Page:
producing normal queer theory

Of particular value to this research has been the ways in which queer theory (e.g. Britzman, 1995; Kumashiro, 2002, 2004) illustrates the production of normal and deviance.

Queer theory has helped to establish that there is a wide range of expression of sexual attraction to another and that only one version (i.e. heterosexuality) of those possible expressions have been acceptable in 19th and 20th century North American culture. Those falling outside that category have been labeled abnormal, deviant or even sick. A combination of courageous public activism together with the theoretical work that identifies many of the ways in which heterosexuality is produced as normal and dominant, has meant the word 'queer' is in the process of being (re)claimed and a wider range of expressions of one's sexual identity become more acceptable for public expression.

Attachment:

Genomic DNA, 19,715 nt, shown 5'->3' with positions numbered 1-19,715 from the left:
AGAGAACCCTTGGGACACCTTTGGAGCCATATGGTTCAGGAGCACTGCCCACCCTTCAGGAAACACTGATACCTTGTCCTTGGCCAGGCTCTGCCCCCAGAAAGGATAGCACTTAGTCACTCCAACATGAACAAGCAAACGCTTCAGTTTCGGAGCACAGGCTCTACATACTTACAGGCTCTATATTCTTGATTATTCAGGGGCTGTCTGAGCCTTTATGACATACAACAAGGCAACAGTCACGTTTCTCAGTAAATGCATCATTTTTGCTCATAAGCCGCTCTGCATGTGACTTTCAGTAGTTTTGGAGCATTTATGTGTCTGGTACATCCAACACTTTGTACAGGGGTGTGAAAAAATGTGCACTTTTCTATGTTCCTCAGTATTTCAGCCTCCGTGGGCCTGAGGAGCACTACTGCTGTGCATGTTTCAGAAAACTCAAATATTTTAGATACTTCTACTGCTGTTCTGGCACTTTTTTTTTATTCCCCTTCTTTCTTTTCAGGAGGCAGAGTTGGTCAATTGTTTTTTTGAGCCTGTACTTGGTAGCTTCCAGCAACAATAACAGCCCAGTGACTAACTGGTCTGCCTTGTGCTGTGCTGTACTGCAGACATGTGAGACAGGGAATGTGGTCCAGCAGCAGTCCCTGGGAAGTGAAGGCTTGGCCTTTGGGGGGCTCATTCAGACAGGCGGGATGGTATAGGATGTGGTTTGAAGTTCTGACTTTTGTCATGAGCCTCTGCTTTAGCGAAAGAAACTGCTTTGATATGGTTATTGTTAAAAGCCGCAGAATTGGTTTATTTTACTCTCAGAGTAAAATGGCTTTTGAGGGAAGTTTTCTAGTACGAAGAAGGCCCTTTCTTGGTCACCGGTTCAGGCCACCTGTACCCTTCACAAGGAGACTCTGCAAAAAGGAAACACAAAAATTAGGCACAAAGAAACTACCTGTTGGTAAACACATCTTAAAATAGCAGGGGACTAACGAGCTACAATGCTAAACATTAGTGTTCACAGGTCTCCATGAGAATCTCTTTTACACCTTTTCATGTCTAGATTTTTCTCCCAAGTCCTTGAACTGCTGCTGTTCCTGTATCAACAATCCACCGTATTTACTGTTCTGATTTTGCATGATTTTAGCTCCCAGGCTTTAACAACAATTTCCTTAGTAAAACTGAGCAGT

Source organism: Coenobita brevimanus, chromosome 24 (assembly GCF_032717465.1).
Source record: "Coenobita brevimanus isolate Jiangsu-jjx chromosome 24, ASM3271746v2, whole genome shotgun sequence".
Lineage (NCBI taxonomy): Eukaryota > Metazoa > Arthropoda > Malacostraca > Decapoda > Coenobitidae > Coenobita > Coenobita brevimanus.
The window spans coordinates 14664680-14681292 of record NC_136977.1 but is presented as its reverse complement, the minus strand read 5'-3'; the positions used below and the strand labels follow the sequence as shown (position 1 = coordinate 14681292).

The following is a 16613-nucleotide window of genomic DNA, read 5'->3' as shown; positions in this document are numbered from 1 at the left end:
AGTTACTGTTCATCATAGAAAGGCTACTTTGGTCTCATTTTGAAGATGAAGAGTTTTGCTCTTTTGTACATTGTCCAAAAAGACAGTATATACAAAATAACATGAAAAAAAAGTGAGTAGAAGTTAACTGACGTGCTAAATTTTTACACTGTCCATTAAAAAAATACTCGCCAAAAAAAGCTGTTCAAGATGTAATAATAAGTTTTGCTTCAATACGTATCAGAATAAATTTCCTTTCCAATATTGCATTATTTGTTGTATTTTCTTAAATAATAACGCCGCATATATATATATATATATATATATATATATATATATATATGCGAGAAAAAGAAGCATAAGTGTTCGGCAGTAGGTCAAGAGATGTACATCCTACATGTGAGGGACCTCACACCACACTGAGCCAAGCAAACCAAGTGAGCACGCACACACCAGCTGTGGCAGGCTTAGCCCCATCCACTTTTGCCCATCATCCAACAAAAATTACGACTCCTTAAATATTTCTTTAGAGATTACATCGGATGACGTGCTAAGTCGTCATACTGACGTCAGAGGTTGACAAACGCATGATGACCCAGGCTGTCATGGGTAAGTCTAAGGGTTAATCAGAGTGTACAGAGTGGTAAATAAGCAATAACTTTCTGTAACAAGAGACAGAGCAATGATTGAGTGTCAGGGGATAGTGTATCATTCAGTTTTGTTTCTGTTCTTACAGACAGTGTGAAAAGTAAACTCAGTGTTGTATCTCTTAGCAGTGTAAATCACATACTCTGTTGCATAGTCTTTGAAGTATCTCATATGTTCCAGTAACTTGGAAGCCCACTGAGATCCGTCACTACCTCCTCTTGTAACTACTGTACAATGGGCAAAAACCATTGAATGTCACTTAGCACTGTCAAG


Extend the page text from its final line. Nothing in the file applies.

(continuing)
It has been, it seems, a somewhat parallel struggle to come to comfortable and accepted public expression of my own (re)emerging animist self – particularly while working in academia as a graduate student, and later as a pre-tenured faculty member. As noted elsewhere, I am grateful to Aboriginal colleagues for their support in this regard.